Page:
New study shows need to eliminate religious oaths in court
Ryan Jayne Ryan Jayne
religious oaths in court
The British Journal of Psychology recently published a study that found jurors are more likely to convict defendants who opt for a secular affirmation rather than a religious oath when taking the stand. This anti-atheist discrimination is unsurprising - and the study is a sobering reminder of the ease of correcting it.
The best solution is the simplest: to keep state and church entirely separate by omitting the religious oath altogether.
The U.S. Supreme Court has recently attempted to recast its Establishment Clause test in terms of coercion, as though the only thing the First Amendment prohibits is the government forcing someone to profess a religious belief. But FFRF has long fought for strict separation, which the First Amendment's authors understood was necessary. This study shows yet another reason why.
When a court requires criminal defendants either to swear a religious oath, as most do, or to give an alternative secular affirmation, it forces nonreligious defendants to declare their lack of religion to the judge or jury. Imagine the outrage if criminal defendants were required to divulge to a jury that they were Jewish, Muslim or Catholic at the opening of their testimony! Anyone would see this as an invasion of privacy and an unnecessary invitation to jurors to discriminate.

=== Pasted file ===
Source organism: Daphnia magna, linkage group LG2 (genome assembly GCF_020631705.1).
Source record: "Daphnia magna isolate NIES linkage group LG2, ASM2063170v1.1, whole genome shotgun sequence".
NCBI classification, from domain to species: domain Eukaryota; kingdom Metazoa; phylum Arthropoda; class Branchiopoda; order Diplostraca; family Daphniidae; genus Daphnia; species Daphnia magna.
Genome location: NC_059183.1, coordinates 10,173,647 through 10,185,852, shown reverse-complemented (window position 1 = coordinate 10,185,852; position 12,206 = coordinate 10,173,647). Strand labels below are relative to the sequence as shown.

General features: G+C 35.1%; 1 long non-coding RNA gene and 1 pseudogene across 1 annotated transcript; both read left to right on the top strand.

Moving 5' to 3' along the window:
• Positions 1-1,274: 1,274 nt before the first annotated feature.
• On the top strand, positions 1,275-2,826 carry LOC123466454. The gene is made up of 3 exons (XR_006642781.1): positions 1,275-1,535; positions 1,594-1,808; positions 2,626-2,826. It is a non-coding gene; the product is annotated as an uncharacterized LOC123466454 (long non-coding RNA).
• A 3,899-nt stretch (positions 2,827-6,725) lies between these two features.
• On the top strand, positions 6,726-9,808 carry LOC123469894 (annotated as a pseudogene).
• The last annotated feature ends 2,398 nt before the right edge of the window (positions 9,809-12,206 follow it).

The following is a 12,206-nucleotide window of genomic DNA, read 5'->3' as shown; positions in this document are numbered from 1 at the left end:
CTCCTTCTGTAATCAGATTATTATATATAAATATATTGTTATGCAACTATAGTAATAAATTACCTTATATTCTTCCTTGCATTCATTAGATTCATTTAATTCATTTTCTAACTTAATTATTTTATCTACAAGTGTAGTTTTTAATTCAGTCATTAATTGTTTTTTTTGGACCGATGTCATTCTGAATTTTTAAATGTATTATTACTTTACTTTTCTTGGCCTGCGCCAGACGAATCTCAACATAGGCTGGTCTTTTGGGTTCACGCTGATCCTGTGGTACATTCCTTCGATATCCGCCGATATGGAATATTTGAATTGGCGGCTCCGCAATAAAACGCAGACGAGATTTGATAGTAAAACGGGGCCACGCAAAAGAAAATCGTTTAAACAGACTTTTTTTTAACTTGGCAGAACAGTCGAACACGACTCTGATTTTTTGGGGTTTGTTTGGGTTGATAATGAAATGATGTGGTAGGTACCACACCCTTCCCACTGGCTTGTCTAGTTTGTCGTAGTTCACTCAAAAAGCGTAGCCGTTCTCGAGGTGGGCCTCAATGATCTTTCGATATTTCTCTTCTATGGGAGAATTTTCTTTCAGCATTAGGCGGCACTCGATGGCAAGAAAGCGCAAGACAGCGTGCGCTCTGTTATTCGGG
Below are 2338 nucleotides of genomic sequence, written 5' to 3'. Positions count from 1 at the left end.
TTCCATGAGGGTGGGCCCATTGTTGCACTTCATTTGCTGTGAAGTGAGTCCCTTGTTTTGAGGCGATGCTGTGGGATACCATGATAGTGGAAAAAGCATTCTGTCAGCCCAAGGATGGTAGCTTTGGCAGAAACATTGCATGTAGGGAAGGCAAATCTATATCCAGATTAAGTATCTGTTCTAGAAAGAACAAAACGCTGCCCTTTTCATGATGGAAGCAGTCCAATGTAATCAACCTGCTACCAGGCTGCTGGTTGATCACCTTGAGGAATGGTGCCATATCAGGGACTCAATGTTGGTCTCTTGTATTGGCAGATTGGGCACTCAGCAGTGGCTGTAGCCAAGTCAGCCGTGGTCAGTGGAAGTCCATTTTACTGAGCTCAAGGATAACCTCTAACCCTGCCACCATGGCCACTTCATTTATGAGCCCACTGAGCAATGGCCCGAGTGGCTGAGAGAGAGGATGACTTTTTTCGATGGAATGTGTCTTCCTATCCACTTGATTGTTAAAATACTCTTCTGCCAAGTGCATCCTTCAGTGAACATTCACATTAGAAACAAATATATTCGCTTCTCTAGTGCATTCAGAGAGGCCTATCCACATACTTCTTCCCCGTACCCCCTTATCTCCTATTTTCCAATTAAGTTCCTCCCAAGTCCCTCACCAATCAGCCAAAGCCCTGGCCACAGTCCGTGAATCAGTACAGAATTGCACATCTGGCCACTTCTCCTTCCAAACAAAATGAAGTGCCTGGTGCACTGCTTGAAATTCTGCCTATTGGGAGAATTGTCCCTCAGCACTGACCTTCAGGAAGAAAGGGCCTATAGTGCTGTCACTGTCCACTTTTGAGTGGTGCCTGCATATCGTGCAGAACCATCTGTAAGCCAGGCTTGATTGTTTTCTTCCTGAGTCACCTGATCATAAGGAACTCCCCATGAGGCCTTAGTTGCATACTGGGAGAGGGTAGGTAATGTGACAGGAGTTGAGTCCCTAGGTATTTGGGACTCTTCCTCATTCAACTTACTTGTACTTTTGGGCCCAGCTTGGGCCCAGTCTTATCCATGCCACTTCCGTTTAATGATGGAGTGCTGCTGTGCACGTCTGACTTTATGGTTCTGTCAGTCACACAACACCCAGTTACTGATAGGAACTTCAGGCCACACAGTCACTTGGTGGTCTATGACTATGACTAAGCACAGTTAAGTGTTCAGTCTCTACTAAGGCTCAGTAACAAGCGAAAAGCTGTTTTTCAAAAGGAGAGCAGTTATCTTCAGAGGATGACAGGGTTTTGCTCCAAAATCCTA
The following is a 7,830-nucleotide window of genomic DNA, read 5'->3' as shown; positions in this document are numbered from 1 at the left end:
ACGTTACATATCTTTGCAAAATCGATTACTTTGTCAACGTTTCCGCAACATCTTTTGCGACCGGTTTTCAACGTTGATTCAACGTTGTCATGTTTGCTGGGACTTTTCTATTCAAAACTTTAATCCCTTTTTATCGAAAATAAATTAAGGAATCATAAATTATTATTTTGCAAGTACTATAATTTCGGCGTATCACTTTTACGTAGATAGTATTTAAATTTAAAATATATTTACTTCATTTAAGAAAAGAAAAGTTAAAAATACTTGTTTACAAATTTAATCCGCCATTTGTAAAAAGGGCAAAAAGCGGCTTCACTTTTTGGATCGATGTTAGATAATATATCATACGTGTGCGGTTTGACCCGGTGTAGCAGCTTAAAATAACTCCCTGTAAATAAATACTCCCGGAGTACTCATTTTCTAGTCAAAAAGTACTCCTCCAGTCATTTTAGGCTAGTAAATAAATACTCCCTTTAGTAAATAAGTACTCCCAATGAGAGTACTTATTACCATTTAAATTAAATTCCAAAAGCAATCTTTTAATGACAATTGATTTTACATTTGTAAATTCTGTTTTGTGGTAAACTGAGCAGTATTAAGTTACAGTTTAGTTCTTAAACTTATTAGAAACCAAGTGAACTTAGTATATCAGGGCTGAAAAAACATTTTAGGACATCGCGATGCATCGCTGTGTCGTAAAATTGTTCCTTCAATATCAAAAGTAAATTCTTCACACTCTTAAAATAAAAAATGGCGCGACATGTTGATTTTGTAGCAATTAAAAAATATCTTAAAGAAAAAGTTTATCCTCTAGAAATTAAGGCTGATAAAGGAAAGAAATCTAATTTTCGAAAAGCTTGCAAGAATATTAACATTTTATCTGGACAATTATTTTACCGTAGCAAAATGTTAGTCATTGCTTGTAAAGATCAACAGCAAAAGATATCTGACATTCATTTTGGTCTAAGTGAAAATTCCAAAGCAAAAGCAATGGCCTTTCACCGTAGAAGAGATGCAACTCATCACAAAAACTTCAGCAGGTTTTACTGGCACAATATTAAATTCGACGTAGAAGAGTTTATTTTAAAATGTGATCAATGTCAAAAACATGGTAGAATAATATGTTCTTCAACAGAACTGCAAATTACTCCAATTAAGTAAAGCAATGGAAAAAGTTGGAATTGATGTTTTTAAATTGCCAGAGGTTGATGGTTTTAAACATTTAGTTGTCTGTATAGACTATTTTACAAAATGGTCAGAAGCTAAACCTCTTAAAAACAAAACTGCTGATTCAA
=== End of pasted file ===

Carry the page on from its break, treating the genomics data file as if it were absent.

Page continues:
The alternative is simple: All defendants should be treated the same way by swearing to tell the truth under the threat of perjury. Most jurors would not mind this change, and the rare jurors who don't take secular affirmations as seriously as religious oaths are the very ones who will discriminate against nonreligious defendants. If all witnesses swore the same oath, discrimination would be greatly reduced at no cost.
Our courts of law are secular entities, centered on evidence and proof. Sprinkling in religion by encouraging witnesses to swear to an invisible deity makes no sense, and now we know that it also leads to discriminatory results. This study out of Britain should remind Americans that we were the first country to formally separate church and state, because we learned from Britain's mistakes. We should have eliminated religious oaths when we stopped being British subjects.
Eliminating religious oaths would match the tenor of the U.S. Constitution - the constitutionally prescribed presidential oath does not contain any religious language, and the only references to religion anywhere in the Constitution are exclusionary. At a time when the rule of law is being openly challenged, with religious rhetoric offered in its place, it is more important than ever that we fight for the strict separation of church and state and stand up against anti-atheist discrimination.
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